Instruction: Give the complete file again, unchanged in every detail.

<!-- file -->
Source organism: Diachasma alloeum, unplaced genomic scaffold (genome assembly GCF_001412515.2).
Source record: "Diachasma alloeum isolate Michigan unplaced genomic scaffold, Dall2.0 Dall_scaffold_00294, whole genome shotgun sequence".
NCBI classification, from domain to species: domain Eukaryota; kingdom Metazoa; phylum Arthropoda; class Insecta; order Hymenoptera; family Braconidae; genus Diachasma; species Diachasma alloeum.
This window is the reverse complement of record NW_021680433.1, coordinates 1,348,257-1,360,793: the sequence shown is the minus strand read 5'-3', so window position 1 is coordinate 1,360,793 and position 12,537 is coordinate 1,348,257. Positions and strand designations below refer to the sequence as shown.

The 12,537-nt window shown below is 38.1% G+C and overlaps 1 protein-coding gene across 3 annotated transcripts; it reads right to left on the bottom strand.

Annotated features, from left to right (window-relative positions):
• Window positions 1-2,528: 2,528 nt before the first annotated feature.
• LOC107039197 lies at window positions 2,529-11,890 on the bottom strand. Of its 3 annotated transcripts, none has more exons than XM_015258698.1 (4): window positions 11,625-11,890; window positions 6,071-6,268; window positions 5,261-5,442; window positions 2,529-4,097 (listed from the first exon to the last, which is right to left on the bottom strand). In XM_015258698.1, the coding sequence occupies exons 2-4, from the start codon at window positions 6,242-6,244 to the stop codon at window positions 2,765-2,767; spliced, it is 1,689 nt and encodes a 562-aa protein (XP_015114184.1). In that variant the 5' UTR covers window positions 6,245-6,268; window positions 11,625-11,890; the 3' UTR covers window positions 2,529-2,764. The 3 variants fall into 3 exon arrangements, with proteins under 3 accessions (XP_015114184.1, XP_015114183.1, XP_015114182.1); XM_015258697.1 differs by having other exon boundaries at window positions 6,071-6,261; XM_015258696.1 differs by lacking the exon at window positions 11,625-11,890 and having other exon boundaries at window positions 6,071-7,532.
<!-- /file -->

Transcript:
Source organism: Diachasma alloeum, unplaced genomic scaffold (genome assembly GCF_001412515.2).
Source record: "Diachasma alloeum isolate Michigan unplaced genomic scaffold, Dall2.0 Dall_scaffold_00294, whole genome shotgun sequence".
NCBI classification, from domain to species: domain Eukaryota; kingdom Metazoa; phylum Arthropoda; class Insecta; order Hymenoptera; family Braconidae; genus Diachasma; species Diachasma alloeum.
This window is the reverse complement of record NW_021680433.1, coordinates 1,348,257-1,360,793: the sequence shown is the minus strand read 5'-3', so window position 1 is coordinate 1,360,793 and position 12,537 is coordinate 1,348,257. Positions and strand designations below refer to the sequence as shown.

The 12,537-nt window shown below is 38.1% G+C and overlaps 1 protein-coding gene across 3 annotated transcripts; it reads right to left on the bottom strand.

Annotated features, from left to right (window-relative positions):
• Window positions 1-2,528: 2,528 nt before the first annotated feature.
• LOC107039197 lies at window positions 2,529-11,890 on the bottom strand. Of its 3 annotated transcripts, none has more exons than XM_015258698.1 (4): window positions 11,625-11,890; window positions 6,071-6,268; window positions 5,261-5,442; window positions 2,529-4,097 (listed from the first exon to the last, which is right to left on the bottom strand). In XM_015258698.1, the coding sequence occupies exons 2-4, from the start codon at window positions 6,242-6,244 to the stop codon at window positions 2,765-2,767; spliced, it is 1,689 nt and encodes a 562-aa protein (XP_015114184.1). In that variant the 5' UTR covers window positions 6,245-6,268; window positions 11,625-11,890; the 3' UTR covers window positions 2,529-2,764. The 3 variants fall into 3 exon arrangements, with proteins under 3 accessions (XP_015114184.1, XP_015114183.1, XP_015114182.1); XM_015258697.1 differs by having other exon boundaries at window positions 6,071-6,261; XM_015258696.1 differs by lacking the exon at window positions 11,625-11,890 and having other exon boundaries at window positions 6,071-7,532.